Fitting Things Together defends the distinctive normativity of structural rationality, which requires one’s mental states to fit together correctly. More specifically, Worsnip argues that structural rationality is “[a] genuine, [b] autonomous, [c] unified, and [d] normatively significant” (x). (a) and (b) are part of his case for rationality dualism, “the view that structural and substantive rationality are two distinct but equally genuine kinds of rationality, neither … reducible to the other” (4). His account of (c) establishes a link between structural rationality and the metaphysics of attitudes: structurally irrational combinations of attitudes are ones that agents are disposed, owing to the nature of the attitudes at issue, to revise under “full transparency” (133). His take on (d) meshes with this proposal: structural rationality matters because it is fitting to structure deliberation in ways that treat incoherent combinations as “off-limits” (256).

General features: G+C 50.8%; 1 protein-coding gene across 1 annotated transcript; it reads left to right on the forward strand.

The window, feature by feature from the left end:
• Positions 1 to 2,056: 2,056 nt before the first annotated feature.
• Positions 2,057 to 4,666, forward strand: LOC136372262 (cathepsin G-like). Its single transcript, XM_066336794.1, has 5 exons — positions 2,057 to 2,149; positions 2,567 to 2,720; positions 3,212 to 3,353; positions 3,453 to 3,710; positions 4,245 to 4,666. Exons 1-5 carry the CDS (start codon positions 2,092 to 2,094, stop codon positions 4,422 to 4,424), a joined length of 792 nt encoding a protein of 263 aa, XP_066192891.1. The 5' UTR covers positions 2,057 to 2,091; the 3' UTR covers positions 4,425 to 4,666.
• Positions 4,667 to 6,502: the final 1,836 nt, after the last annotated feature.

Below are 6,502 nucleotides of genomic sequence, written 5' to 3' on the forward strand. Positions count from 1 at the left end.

The book has three parts. The first supports...

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